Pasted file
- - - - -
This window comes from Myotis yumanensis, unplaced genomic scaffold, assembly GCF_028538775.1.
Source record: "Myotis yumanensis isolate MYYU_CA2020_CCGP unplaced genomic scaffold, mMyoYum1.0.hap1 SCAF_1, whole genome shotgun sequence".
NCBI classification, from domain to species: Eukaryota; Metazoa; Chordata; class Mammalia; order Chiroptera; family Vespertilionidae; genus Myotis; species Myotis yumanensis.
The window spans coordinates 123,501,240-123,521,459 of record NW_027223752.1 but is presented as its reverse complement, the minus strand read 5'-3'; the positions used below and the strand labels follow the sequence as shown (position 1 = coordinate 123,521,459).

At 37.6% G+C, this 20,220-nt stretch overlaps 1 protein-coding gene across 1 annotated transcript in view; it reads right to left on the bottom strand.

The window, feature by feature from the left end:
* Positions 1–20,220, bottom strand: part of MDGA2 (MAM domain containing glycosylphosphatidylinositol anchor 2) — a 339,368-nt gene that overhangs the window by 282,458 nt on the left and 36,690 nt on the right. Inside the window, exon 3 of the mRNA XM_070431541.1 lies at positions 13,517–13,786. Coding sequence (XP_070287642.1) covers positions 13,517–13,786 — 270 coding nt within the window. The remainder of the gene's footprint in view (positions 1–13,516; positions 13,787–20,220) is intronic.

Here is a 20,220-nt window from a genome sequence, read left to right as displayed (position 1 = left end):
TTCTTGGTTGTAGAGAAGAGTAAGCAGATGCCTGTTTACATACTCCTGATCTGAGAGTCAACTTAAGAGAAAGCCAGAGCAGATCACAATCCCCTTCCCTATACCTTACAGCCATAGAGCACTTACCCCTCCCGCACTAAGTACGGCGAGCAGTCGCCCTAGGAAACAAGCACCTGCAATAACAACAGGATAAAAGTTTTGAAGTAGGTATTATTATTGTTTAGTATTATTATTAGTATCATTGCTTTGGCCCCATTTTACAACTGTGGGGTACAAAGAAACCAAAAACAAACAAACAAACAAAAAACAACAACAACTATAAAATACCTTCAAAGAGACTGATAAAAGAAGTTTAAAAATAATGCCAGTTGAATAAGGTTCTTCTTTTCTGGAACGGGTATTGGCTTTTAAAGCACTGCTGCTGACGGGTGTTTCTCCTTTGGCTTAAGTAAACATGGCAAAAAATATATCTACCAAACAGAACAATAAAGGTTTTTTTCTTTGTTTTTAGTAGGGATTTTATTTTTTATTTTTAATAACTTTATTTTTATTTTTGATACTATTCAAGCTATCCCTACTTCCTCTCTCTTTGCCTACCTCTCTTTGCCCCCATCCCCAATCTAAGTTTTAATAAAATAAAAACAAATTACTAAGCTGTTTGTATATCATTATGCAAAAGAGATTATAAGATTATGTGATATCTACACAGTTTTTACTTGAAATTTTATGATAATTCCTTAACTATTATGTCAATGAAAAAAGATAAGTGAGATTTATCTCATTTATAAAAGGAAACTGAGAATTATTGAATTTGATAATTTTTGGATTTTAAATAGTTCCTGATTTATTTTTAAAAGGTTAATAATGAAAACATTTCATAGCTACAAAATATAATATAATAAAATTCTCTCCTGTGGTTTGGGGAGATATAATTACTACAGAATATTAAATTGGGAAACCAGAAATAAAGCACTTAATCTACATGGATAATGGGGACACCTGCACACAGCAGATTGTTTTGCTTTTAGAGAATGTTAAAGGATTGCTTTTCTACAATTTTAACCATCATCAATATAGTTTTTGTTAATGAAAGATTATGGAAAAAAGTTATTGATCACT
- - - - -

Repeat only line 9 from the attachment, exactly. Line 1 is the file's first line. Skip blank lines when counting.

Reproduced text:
TTCTTGGTTGTAGAGAAGAGTAAGCAGATGCCTGTTTACATACTCCTGATCTGAGAGTCAACTTAAGAGAAAGCCAGAGCAGATCACAATCCCCTTCCCTATACCTTACAGCCATAGAGCACTTACCCCTCCCGCACTAAGTACGGCGAGCAGTCGCCCTAGGAAACAAGCACCTGCAATAACAACAGGATAAAAGTTTTGAAGTAGGTATTATTATTGTTTAGTATTATTATTAGTATCATTGCTTTGGCCCCATTTTACAACTGTGGGGTACAAAGAAACCAAAAACAAACAAACAAACAAAAAACAACAACAACTATAAAATACCTTCAAAGAGACTGATAAAAGAAGTTTAAAAATAATGCCAGTTGAATAAGGTTCTTCTTTTCTGGAACGGGTATTGGCTTTTAAAGCACTGCTGCTGACGGGTGTTTCTCCTTTGGCTTAAGTAAACATGGCAAAAAATATATCTACCAAACAGAACAATAAAGGTTTTTTTCTTTGTTTTTAGTAGGGATTTTATTTTTTATTTTTAATAACTTTATTTTTATTTTTGATACTATTCAAGCTATCCCTACTTCCTCTCTCTTTGCCTACCTCTCTTTGCCCCCATCCCCAATCTAAGTTTTAATAAAATAAAAACAAATTACTAAGCTGTTTGTATATCATTATGCAAAAGAGATTATAAGATTATGTGATATCTACACAGTTTTTACTTGAAATTTTATGATAATTCCTTAACTATTATGTCAATGAAAAAAGATAAGTGAGATTTATCTCATTTATAAAAGGAAACTGAGAATTATTGAATTTGATAATTTTTGGATTTTAAATAGTTCCTGATTTATTTTTAAAAGGTTAATAATGAAAACATTTCATAGCTACAAAATATAATATAATAAAATTCTCTCCTGTGGTTTGGGGAGATATAATTACTACAGAATATTAAATTGGGAAACCAGAAATAAAGCACTTAATCTACATGGATAATGGGGACACCTGCACACAGCAGATTGTTTTGCTTTTAGAGAATGTTAAAGGATTGCTTTTCTACAATTTTAACCATCATCAATATAGTTTTTGTTAATGAAAGATTATGGAAAAAAGTTATTGATCACT